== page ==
15. Al-Saimary IE, Bakr SS, Jaffar T, et al. Effects of some plant extracts and antibiotics on Pseudomonas aeruginosa isolated from various burn cases. Saudi Med J. 2002 Jul;23(7):802-5.
16. Kim MJ, Nam ES, Paik SI. The effects of aromatherapy on pain, depression, and life satisfaction of arthritis patients. Taehan Kanho Hakhoe Chi 2005 Feb;35(1):186-94.
17. Adámková H, Vicar J, Palasová J, Ulrichová J, Simánek V. Macleya cordata and Prunella vulgaris in oral hygiene products – their efficacy in the control of gingivitis. Biomed Pap Med Fac Univ Palacky Olomouc Czech Repub. 2004 Jul;148(1):103-5.
18. Nagata H, Inagaki Y, Tanaka M, et al. Effect of eucalyptus extract chewing gum on periodontal health: a double-masked, randomized trial. J Periodontol. 2008 Aug;79(8):1378-85.
19. Charles CH, Vincent JW, Borycheski L, et al. Effect of an essential oil-containing dentifrice on dental plaque microbial composition. Am J Dent. 2000 Sep;13(Spec No):26C-30C.
20. George J, Hegde S, Rajesh KS, Kumar A. The efficacy of a herbal-based toothpaste in the control of plaque and gingivitis: a clinico-biochemical study. Indian J Dent Res. 2009 Oct-Dec;20(4):480-2.
Evidence Based Rating Scale
The Evidence Based Rating Scale is a tool that helps consumers translate the findings of medical research studies and what our clinical advisors have found to be efficacious in their personal practice into a visual and easy to interpret format. This tool is meant to simplify the information on supplements and therapies that demonstrate promise in the treatment of certain conditions.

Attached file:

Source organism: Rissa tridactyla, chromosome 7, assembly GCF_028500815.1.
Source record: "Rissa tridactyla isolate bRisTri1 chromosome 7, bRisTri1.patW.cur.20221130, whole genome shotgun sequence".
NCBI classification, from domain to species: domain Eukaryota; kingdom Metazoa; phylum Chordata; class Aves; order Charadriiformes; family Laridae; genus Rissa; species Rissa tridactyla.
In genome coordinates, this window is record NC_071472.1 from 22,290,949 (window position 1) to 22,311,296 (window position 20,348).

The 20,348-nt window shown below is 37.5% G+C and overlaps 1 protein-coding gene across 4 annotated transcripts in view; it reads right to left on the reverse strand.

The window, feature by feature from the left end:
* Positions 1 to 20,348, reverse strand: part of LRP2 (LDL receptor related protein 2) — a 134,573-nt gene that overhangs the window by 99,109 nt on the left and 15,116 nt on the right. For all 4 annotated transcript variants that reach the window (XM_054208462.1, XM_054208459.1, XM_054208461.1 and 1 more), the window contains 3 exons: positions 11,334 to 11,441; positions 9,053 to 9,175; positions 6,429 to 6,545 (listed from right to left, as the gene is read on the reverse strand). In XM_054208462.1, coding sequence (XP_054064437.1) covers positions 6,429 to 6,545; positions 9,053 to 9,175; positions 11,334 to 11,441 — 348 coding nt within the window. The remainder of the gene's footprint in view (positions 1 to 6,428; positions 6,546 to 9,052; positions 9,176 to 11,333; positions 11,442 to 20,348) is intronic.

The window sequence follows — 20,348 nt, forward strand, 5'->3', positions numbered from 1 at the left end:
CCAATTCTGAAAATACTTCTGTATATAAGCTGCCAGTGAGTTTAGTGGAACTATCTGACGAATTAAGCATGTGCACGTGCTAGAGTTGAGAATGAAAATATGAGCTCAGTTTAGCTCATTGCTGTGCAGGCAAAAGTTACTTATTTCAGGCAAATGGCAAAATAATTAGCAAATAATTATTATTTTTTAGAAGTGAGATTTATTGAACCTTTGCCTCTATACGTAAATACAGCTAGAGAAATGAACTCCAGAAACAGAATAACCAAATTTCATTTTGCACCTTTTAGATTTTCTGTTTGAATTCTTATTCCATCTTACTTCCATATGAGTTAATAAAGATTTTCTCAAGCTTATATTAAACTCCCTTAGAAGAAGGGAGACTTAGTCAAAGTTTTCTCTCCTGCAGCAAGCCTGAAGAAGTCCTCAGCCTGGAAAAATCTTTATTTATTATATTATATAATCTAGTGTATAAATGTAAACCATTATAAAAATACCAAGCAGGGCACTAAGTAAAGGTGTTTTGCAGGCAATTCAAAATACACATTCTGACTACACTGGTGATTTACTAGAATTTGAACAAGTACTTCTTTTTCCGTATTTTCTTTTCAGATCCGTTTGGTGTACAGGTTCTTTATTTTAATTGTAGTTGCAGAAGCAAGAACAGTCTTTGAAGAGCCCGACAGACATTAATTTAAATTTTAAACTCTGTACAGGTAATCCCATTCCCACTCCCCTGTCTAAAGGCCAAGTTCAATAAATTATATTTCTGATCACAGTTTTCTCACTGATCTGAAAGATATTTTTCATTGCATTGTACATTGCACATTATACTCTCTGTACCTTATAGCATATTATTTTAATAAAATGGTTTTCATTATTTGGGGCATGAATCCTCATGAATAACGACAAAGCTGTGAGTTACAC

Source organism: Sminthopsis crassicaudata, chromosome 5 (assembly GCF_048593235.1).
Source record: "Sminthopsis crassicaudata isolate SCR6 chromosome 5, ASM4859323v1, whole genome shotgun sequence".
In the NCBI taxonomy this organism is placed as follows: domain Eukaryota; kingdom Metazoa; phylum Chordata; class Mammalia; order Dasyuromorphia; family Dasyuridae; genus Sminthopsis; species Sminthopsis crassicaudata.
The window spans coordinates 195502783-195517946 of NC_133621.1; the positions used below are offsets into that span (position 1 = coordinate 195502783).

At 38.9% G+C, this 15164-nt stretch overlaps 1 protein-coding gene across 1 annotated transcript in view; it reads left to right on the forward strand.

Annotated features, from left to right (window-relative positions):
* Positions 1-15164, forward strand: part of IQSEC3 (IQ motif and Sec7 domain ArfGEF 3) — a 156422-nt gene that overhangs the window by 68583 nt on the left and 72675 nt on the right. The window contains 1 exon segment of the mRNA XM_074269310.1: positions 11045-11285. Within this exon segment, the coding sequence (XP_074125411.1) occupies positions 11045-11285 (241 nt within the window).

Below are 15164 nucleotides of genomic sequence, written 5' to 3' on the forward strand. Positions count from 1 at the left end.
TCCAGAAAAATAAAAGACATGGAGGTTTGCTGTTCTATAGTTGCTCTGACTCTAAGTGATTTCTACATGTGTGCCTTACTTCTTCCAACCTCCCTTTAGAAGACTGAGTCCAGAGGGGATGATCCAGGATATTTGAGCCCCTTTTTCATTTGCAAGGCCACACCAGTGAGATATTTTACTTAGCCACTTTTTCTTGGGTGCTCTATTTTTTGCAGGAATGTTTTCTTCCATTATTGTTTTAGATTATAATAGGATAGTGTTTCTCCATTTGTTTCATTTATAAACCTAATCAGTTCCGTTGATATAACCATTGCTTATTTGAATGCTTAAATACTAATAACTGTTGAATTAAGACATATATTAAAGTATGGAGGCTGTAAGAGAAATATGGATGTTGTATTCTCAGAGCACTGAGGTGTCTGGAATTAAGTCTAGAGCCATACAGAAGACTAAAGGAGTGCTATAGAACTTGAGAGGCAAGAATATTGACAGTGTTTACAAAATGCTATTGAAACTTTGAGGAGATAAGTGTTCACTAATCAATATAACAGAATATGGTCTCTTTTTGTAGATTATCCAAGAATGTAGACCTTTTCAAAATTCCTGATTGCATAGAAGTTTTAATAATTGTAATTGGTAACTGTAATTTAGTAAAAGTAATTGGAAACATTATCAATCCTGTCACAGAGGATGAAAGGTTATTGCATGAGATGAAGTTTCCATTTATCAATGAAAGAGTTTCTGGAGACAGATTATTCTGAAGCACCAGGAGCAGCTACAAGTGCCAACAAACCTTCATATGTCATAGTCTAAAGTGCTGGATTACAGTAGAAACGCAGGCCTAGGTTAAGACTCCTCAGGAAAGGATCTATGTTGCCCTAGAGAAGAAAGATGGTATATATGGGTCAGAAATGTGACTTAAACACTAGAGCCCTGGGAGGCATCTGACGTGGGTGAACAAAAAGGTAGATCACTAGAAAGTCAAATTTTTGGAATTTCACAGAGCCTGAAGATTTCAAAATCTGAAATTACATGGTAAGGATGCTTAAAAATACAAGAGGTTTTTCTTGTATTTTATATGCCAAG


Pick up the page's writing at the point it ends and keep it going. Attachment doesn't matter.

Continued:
Preliminary evidence indicates benefit in a mixture with other essential oils, but form of administration was not adequately described. (16)
Long history of use and preliminary evidence indicates efficacy as anti-inflammatory and anti-spasmodic. (5-7, 9-10)
Long history of use and preliminary evidence indicates efficacy as astringent, expectorant and anti-inflammatory. (5-8)
Long history of use and preliminary evidence indicates antibacterial, anti-inflammatory and expectorant effects. (5-10)
|Cuts and Scrapes
Preliminary laboratory studies indicate antiseptic properties effective in wound healing. (8, 14-15)
Long history of use and preliminary evidence indicates efficacy as expectorant. (11-13)
Long history of use and preliminary evidence indicates antibacterial, anti-inflammatory and expectorant effects. (5-10)
Several studies indicate efficacy in preventing plaque build-up. Conflicting evidence indicates no more efficacious than conventional toothpaste for existing plaque and gingivitis. More study is needed. (17-20)
Long history of use and preliminary research indicates strong antibacterial properties. (5-8)